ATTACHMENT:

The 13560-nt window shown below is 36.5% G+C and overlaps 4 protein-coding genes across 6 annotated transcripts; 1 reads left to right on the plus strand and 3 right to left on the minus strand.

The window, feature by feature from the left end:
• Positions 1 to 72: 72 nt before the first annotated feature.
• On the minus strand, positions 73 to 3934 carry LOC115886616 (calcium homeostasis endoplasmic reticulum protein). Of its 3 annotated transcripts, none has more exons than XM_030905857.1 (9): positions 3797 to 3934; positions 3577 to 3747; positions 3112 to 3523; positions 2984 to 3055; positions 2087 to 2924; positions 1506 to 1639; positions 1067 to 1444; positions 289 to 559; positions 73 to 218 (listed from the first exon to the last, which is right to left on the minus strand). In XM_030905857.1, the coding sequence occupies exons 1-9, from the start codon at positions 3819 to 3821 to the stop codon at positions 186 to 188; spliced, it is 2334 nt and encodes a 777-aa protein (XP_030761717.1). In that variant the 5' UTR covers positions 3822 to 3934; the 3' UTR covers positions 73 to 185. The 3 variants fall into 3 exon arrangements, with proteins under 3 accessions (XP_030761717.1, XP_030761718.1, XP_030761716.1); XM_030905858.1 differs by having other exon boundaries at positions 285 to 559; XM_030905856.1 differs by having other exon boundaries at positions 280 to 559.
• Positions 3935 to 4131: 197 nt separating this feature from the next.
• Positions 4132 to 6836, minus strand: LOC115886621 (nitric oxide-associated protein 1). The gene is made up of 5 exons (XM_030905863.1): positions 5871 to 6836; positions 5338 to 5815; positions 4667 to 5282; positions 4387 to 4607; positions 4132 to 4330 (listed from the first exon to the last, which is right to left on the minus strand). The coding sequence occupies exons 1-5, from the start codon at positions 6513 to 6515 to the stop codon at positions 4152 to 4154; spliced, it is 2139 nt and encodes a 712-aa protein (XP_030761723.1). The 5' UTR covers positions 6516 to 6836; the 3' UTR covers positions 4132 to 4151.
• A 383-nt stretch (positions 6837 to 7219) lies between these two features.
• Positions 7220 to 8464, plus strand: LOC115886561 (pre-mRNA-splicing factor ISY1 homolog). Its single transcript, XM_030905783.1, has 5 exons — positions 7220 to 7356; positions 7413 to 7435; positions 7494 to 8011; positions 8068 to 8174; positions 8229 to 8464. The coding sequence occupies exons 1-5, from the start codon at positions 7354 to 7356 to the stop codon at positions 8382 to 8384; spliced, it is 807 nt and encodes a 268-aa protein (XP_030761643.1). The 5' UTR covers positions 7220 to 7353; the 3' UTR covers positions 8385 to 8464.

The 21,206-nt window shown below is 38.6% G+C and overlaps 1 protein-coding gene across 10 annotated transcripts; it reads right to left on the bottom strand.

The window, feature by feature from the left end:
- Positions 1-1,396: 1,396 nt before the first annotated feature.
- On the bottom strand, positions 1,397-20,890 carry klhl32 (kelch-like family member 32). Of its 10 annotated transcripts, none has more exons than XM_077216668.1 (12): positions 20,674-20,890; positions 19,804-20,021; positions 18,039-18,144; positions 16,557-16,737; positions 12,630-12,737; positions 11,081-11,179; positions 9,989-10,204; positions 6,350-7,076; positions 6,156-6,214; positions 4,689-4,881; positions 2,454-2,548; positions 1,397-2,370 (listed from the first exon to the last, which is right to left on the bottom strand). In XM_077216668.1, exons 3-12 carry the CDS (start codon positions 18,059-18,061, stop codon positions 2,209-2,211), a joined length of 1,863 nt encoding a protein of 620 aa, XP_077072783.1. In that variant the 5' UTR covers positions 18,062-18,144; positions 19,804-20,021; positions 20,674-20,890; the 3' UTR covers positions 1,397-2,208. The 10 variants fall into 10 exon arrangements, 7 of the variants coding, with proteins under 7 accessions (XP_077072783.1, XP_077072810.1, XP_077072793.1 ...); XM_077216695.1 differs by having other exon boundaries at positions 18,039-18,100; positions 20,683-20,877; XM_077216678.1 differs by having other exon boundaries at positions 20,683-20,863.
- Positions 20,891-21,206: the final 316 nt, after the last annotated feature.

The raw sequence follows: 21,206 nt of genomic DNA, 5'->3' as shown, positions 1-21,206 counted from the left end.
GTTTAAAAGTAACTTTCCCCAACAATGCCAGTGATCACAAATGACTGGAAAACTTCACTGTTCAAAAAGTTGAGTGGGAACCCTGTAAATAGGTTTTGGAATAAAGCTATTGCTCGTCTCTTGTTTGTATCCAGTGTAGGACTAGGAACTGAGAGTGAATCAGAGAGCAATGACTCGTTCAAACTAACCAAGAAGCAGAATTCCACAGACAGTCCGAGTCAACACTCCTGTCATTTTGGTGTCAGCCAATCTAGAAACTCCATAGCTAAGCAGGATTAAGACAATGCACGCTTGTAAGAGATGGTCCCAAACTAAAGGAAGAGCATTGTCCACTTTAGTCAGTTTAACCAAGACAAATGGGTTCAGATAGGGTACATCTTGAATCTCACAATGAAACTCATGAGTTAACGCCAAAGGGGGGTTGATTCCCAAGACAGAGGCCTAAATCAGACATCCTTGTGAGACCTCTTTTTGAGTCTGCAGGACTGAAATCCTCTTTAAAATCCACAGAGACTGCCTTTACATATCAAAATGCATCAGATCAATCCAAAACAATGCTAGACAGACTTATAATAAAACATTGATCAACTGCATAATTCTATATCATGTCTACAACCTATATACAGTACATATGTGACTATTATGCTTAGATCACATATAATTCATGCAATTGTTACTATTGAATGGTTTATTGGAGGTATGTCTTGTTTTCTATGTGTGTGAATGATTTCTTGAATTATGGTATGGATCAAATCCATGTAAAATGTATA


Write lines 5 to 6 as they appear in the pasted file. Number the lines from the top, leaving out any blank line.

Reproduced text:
• Positions 3935 to 4131: 197 nt separating this feature from the next.
• Positions 4132 to 6836, minus strand: LOC115886621 (nitric oxide-associated protein 1). The gene is made up of 5 exons (XM_030905863.1): positions 5871 to 6836; positions 5338 to 5815; positions 4667 to 5282; positions 4387 to 4607; positions 4132 to 4330 (listed from the first exon to the last, which is right to left on the minus strand). The coding sequence occupies exons 1-5, from the start codon at positions 6513 to 6515 to the stop codon at positions 4152 to 4154; spliced, it is 2139 nt and encodes a 712-aa protein (XP_030761723.1). The 5' UTR covers positions 6516 to 6836; the 3' UTR covers positions 4132 to 4151.